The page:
I was standing in the reception line after a funeral waiting to shake the hands of the grieving family members and I was wondering what I was going to say to these people I barely knew.
Standing…waiting…wondering. Those words only partly describe me that day. The word I need to add?
What could I say? What could make this awful thing better? And, yes, I was thinking, “What can I say that will help them and yet not make me look like a complete idiot?”
I mumbled something – I don’t even remember what, but I did come away with the impression that I had said something stupid. So, when I heard about Nancy Guthrie’s book, What Grieving People Wish You Know About What Really Helps (And What Really Hurts), I bought it right away.
To be honest, I put off reading the book until a friend was grieving the loss of a dear family member. I had to know what to say to her and what to do for her. I’ve read the book twice since then. I mentioned it in my post Best Books of 2016, but I really need to tell you more about it and convince you that you need to read What Grieving People Wish You Knew.
My first impression of the book is that it is a perfect example of what correction in the church should be. The reader is lovingly called out for mishandling grieving people and then shown how to handle the problem in a way that is solidly based in Scripture. Nancy Guthrie’s kind and loving unwillingness to allow us to dodge the problem and her generous and open sharing of ways to help our grieving friends has given me a great respect for her. More than that it has made me eager to hear her and to follow her advice.
So let’s get on with it – let me give you a taste of her advice to those of us who want to know what grieving people wish we knew. Here are just three from the first chapter entitled “What To Say (And What Not to Say)”.
1. Say Something
Saying nothing tells your friend that her loss was not important – that her loved one was not that important. Saying that you are sorry for her loss is better than saying nothing at all. Nancy also points out that is important to say the name of the person who died. They haven’t disappeared as if they never existed. They have died and the grieving family needs to know that they are not forgotten. Remember that your words won’t fix what has happened, but they can let your friend know that she isn’t alone.
2. Don’t Compare Their Grief to Yours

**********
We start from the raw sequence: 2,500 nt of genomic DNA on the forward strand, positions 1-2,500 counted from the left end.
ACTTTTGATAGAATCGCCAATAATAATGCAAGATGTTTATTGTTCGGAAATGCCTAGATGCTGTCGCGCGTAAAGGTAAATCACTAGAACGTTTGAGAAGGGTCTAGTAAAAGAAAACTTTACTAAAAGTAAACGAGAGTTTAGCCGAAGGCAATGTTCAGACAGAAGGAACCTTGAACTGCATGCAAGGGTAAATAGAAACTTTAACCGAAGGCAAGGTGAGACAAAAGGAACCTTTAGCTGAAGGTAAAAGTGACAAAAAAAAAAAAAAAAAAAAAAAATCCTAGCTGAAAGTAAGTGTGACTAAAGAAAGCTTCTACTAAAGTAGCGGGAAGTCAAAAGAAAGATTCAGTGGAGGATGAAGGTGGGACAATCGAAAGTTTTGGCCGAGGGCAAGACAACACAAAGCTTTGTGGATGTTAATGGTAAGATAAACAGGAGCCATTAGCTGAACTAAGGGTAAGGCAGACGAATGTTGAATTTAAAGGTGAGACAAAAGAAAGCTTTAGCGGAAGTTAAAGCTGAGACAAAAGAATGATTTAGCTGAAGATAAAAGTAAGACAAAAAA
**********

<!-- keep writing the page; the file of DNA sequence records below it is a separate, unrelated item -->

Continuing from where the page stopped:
Before my friend lost her family member, my mother had died. I thought I knew what she was feeling, but the truth is that I didn’t at all. Hearing about your experience is not helpful until and unless your grieving friend asks. This is a time for us to practice humility, keep ourselves out of it, and make it all about our friends. Which leads to another wise piece of advice.
3. Take The Grieving Person’s Lead
People handle grief in so many different ways and in so many different time frames. We must purposely determine to be listeners and to be companions in the journey, allowing the grieving friend to lead in what she wants to talk about and when she wants to talk about it. Nancy writes, “…there is great power and comfort in simply showing up and being willing to sit in the silence and listen to the person who is grieving give voice to their regrets…fears…complaints…rehearsals of the events…questions…chaotic thoughts, conflicting feelings, disappointments, desires, and despair.” Let your grieving friend talk.
These three pieces of advice are just the tip of the iceberg of this lovely book. There are pages and pages of quotes from grieving people telling us what to do and what to say and what not to say to them.
Nancy Guthrie also talks to us about what to do for grieving people. When someone dies, we so want to do something to make it better, but there are only so many casseroles a grieving family can consume. What else can we do? Nancy gives us a whole chapter of ideas such as leave messages on the phone, send notes, mark your calendar to make contact on the anniversary of the death, share photos of the deceased that the grieving friend may never have seen, and bring stuff like toilet paper and paper plates – common things that may get forgotten until they are needed.
There’s so much more I love about this book – the insight into the true feelings of grieving people and the loving encouragement to stand by a grieving friend. There’s no condemnation of our reactions to grief in the past – just truth to help us to minister to grieving people now and in the days to come.
You will have grieving friends – it’s a fact we cannot escape. If you want to be useful to your friends rather than panicking in the reception line, read What Grieving People Wish You Knew About What Really Helps (And What Really Hurts) by Nancy Guthrie.
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